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Categories: General

How Carrying a Gun Can End Your Life

October 11, 2015 4 comments

“You should carry a gun Nick”, my friend told me as I started work in his abortion clinic.  “We all do, and you never know when you might need it.”

It was sort of shocking advice to get so early in my medical career, that I should be arming myself in case some cuckoo bird activist chose to try to assassinate me for my choice to help women realize their reproductive freedom.  I didn’t take that advice, as I didn’t grow up with firearms.  Overall, they scare me, and I don’t like handling them.   Perhaps this is why I was a little freaked out every time I got in the car with my friend and he unholstered his Glock and unceremoniously dropped it into the side door pocket of his truck.  I worked in abortion clinics for years and never chose to carry, though.    It would have been easy to get a carry license, given that I was a potential target of legitimate violence (as if that is required).  But in the end it seemed really unlikely that a gun could be useful to me, even if somebody tried to kill me.  And I could think of a tremendous number of ways it could be to my disadvantage to have it.  So I didn’t carry.

But my friend thought differently.   He imagined some kind of situation where a bad guy might come up on him and he would be John Wayne, outdrawing the perp and somehow taking him down.   It always seemed a little ridiculous that this could possibly happen.   The problem would be that you would have no idea who that dangerous person might be.  By the time you realized who the bad guy is, you would be dead or injured at least.  I can sort of imagine a firearm being useful in some kind of mass shooting situation, but for an abortion provider it wouldn’t be a mass shooting – it would be a directed assassination attempt.  And that would be an entirely different situation.  But my friend still thought it made sense to carry, and he did.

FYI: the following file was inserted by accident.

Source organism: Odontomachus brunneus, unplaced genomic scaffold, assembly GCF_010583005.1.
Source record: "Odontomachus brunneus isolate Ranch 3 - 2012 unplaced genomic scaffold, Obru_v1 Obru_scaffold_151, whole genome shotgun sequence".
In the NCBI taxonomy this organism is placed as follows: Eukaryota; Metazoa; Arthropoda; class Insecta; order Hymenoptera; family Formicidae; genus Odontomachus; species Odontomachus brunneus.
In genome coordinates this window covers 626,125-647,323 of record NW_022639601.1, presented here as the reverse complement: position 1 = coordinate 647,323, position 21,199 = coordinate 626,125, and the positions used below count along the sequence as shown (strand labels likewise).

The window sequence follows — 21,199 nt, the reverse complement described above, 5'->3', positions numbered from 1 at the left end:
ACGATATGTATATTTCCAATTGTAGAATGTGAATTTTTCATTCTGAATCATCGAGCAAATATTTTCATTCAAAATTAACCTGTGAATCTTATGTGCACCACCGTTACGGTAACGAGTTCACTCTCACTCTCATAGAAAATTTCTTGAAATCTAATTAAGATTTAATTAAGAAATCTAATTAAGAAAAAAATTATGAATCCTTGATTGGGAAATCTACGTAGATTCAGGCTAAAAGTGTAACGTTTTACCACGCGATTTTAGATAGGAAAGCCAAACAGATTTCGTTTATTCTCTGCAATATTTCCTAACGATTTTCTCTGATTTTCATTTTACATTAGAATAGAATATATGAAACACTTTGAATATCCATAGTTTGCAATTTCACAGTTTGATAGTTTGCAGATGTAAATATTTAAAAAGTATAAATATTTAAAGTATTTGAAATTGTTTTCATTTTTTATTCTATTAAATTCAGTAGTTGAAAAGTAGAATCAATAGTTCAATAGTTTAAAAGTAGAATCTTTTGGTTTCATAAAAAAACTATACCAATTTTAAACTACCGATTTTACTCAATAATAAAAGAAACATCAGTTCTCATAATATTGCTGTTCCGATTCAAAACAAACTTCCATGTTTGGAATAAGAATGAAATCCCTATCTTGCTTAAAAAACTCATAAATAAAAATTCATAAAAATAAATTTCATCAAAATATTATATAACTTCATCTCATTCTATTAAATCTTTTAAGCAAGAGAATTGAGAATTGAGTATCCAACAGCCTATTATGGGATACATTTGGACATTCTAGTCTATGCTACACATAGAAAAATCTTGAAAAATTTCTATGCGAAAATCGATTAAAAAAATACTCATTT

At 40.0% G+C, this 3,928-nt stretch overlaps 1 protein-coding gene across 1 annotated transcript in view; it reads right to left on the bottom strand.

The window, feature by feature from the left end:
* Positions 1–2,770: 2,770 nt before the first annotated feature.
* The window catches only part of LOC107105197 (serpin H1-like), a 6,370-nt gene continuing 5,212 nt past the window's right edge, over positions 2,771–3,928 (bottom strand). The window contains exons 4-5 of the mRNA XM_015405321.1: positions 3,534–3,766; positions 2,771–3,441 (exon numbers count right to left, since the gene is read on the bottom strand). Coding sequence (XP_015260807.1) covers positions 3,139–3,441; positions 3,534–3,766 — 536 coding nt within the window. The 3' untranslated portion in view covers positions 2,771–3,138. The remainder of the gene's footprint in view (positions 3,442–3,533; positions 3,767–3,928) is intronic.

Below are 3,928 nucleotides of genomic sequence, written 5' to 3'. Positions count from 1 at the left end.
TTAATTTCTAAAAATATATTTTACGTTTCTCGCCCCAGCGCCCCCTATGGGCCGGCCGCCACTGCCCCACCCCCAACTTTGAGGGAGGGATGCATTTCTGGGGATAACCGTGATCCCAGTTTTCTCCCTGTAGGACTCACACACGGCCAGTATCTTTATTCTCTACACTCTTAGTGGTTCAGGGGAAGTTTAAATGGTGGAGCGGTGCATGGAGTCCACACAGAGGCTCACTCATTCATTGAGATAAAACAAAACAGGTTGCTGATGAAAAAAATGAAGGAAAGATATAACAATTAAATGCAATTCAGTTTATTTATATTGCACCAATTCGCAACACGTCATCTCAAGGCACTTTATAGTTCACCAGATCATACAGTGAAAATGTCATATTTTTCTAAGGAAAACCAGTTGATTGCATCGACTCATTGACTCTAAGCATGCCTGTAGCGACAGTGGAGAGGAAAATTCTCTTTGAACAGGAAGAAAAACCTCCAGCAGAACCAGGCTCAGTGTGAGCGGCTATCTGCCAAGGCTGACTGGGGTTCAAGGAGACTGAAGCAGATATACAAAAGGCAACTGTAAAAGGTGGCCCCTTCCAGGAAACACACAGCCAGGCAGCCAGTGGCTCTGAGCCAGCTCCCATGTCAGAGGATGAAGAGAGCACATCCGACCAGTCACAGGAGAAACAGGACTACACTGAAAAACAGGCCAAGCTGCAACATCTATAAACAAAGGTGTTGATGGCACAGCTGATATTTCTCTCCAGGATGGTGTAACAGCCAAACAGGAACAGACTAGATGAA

And wouldn’t you know it, one day he actually had a reason to use that gun, and he did.  And this is what happened.

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Categories: General

Mitochondrial DNA is Evolving, and That’s Amazing!

October 13, 2013 3 comments

This week in the news there have been a number of articles about a new technology that has allowed the creation of an embryo from three parents, and boy it is creating controversy.

Three parents you say?

Yes.  Of a sort.

The case in point regards a woman who unfortunately had a child with a deadly mitochondrial disease.   Mitochondria are organelles (“small organs”) inside each of our cells where ATP, our primary energy source, is made.  Mitochondria are special in that unlike other organelles, they carry their own DNA.  In the case of this woman’s tragically afflicted baby, defective DNA that could not support much life.

Geneticists have developed technology to create an healthy embryo without the defective mitochondria by placing a nuclei from the woman’s mitochondrially defective egg into a donor egg, after removing that egg’s nuclei.   They then fertilized the new proto-egg with the husband’s sperm to create a new embryo.   In essence, the egg had three parents – two in the nuclei, and a third one in the mitochondria.

And the world shuddered.